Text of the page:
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Susan Fletcher was our Guest Editor in March 2010 - click here - to see the books that inspired her writing.
Susan Fletcher was born in 1979 in Birmingham. She studied Creative Writing at the University of East Anglia and lives in Stratford-upon-Avon. Her first novel, Eve Green won the Whitbread First Novel Award, the Betty Trask Prize and Author's Club Best First Novel Award. Her second novel Oystercatchers was published in 2007 to great acclaim.
Author photo © Graeme Cornes
This soulful portrait of a woman’s friendship with Van Gogh, imagined from letters exchanged between the artist and his brother, is a richly-rewarding reverie about longing, loneliness and renewing life. Jeanne is an outsider in her Provencal village. She and her husband, Charles, live in the warden’s cottage of a psychiatric hospital, which renders her “too close to lunacy” for the other wives to feel safe, while she also feels invisible to Charles. Jeanne had loved the joy of discovering “new, small pleasures”, but she and Charles have slept apart for twenty years, and life is “ordered, disciplined”. Then a Dutchman arrives, the asylum’s first new patient in years, and Jeanne is immediately drawn to him, to this red-haired artist who is “not like other men”. Disobeying her husband, Jeanne watches Vincent paint, and his presence, his art, his “strong unwashed smell” heighten her restlessness. “Where is my wife?” Charles wonders, noticing a change in Jeanne, and yet there she is, dressed in the dazzling sunshine-yellow dress she last wore in her youth, radiating the promise of being seen anew, and of living life afresh. The descriptions of Van Gogh’s familiar works (“yellow swirled stars...that seem to move above the little sleeping town”), and the Provencal landscape are glorious, while the unsettled landscape of Jeanne’s heart is evoked with affecting poignancy. Truly a novel to pore over and savour. ~ Joanne Owen
One of our Books of the Year 2014 Eponine tells the heart wrenching story of her own life of suffering and cruelty in this emotional roller coaster taken from Victor Hugo’s Les Miserables. Brought up in poverty, from the youngest age possible Eponine has been sent out to steal and to lie and to cheat. But somehow, deep inside her, she knows there are better ways of living a life and higher human values to hold onto. Eponine’s encounters with Cosette and Marius unlock the best emotions in her. Can she change despite the great cost to herself? A spell-binding story about one girl’s search for inner peace. ~ Julia Eccleshare A Piece of Passion from Publisher, Barry Cunningham Les Misérables literally takes your breath away. The passion and the peril in this massive story has inspired plays, TV shows, films and songs through the years. But sometimes it’s good to find the simple heart in the greatest works, which is exactly what Susan Fletcher does here with shy tragedy and hauntingly romantic beauty. It’s a simple, moving and brilliant retelling, showing what Victor Hugo himself said of his original novel – a progress from evil to good. A Note from the Author, Susan Fletcher ‘A Little in Love is my first novel aiming to appeal to both adults and young adults. But Eponine's story contains many themes I've always been interested in as an adult fiction writer – identity, survival, solitude, the natural world, different forms of love and the brevity of life – all told by a feisty protagonist. To write of these themes – and of Eponine herself – for a wider readership was a sheer delight.'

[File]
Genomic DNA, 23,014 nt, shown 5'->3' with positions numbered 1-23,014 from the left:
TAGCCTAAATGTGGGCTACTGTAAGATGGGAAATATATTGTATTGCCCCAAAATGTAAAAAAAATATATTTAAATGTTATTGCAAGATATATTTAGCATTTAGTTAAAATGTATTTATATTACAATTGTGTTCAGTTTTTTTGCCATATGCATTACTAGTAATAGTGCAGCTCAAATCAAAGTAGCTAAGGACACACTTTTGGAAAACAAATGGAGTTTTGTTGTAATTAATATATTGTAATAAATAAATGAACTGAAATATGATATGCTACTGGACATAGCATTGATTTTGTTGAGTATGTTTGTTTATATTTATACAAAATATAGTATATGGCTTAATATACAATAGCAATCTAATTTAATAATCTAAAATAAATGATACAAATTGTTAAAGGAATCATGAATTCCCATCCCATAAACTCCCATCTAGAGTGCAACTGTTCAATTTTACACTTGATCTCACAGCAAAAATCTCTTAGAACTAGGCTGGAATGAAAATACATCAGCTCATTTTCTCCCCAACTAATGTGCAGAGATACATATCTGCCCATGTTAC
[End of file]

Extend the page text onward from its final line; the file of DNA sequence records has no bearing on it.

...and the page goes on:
The new novel from Susan Fletcher, author of the bestselling 'Eve Green' and 'Oystercatchers'. It is a tale of passion and courage, magic and betrayal, and the difference that a single heart can make to the great events of history.
A sweeping historical drama based around the massacre of the MacDonald clan in 1692 and told from the perspective of a young girl, now imprisoned, accused of being a witch. Rich in historical detail and wonderfully descriptive of the landscapes of the Highlands this is a book to immerse your self in and enjoy page by page.